Sounds pretty basic, I know, but a LOT of people skip over at least one of those steps. Don’t be one of those people.

Let’s talk about each step in a bit more detail.

First, read the call of the question. That is, go to the end of the fact pattern and read the last sentence (or sentences) immediately preceding the answer choices to determine what the question is asking. Doing this before reading the question from the start is actually more efficient, as it helps you to focus on the relevant facts and issues in the fact pattern, rather than potentially falling for distracters or irrelevant information.

When you do read the question, read it carefully. Why do I keep saying that? I mean, of course you aren’t going to read it carelessly. Well, maybe, maybe not. If this is your first experience with NCBE-authored multiple-choice questions, you might be surprised by how easy it is to overlook facts or, worse, create facts that were never actually stated in the question. Don’t do that. Don’t skip words, and don’t assume words that aren’t actually written there. This is an incredibly common pitfall, and an enormous number of wrong answers can be avoided simply by reading the question carefully. (Spoiler alert: This same rule is how you’re going to get through the bar exam successfully, too.)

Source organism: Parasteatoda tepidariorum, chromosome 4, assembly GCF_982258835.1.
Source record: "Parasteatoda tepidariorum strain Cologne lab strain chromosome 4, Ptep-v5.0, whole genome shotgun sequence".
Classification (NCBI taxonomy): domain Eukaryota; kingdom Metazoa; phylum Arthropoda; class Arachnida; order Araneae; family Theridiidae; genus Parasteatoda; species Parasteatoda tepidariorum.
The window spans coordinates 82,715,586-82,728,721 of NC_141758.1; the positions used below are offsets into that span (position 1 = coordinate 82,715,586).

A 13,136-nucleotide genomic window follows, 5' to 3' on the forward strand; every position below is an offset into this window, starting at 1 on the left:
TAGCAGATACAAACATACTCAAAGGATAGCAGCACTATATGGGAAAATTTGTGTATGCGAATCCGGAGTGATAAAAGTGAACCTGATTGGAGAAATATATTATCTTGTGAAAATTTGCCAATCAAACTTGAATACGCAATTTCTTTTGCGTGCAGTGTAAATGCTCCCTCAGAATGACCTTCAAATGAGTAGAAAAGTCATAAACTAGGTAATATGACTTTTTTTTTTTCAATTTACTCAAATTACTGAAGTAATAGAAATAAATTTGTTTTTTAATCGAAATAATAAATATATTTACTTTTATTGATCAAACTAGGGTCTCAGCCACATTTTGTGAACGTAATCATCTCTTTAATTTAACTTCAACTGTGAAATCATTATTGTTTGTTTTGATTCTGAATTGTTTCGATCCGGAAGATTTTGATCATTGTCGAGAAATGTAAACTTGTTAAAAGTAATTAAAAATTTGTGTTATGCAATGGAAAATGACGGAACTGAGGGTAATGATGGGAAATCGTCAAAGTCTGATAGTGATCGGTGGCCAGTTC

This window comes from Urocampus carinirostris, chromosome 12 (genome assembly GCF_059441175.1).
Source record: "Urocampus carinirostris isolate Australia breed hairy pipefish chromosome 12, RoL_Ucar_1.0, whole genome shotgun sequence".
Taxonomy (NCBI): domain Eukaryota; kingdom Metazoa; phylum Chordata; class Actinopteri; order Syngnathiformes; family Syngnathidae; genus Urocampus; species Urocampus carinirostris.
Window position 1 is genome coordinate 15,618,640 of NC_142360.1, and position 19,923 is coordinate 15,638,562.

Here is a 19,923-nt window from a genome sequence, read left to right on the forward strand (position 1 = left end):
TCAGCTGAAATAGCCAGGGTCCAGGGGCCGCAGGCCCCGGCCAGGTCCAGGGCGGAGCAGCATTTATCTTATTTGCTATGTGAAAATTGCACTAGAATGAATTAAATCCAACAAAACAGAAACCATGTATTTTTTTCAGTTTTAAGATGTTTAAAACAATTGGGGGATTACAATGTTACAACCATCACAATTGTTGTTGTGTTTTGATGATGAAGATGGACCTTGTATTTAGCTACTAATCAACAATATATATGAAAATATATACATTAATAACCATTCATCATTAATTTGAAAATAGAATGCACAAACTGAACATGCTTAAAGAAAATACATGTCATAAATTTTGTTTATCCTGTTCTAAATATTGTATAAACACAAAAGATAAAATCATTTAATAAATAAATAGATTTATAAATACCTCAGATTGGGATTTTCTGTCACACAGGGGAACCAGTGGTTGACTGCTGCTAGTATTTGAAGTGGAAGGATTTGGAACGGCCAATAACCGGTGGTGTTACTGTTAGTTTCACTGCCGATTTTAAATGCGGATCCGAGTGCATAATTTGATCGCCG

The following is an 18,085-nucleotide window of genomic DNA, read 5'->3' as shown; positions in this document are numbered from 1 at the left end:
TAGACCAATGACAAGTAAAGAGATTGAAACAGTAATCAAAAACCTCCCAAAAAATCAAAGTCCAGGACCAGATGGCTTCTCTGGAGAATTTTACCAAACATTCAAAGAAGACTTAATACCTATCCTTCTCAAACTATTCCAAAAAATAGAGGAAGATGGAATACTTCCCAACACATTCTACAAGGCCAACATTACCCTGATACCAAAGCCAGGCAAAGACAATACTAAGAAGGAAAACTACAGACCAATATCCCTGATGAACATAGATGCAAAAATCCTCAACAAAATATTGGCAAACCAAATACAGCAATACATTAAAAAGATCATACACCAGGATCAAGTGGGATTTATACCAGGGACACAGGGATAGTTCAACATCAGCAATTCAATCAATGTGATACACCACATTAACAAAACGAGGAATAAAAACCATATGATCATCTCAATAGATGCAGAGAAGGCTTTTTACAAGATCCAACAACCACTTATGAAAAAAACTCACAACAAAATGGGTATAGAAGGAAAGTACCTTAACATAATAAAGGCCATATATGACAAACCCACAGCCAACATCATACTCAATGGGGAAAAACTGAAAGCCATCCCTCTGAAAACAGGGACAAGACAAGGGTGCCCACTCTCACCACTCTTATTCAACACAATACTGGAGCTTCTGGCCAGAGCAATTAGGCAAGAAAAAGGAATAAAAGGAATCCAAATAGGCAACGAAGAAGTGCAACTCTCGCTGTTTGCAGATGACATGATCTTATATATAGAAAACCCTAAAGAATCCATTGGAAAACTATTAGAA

Now you’ve come to the answer choices. Read them all. Even if you’re sure that you already know the correct answer before you start reading them, and even if answer choice A says exactly what you knew the correct answer would say. Read them all, because until you do, you simply cannot be sure that you have the right one. Yes, this takes a little extra time, and time is precious during this exam. But it isn’t so precious that you can afford to make silly mistakes, and reading all of the answer choices is an easy way to save yourself a few of those. (Are you sensing a theme here? Reading is the key! Again, it sounds obvious, but far too many people seem to forget it, so again I say, don’t be one of those people.)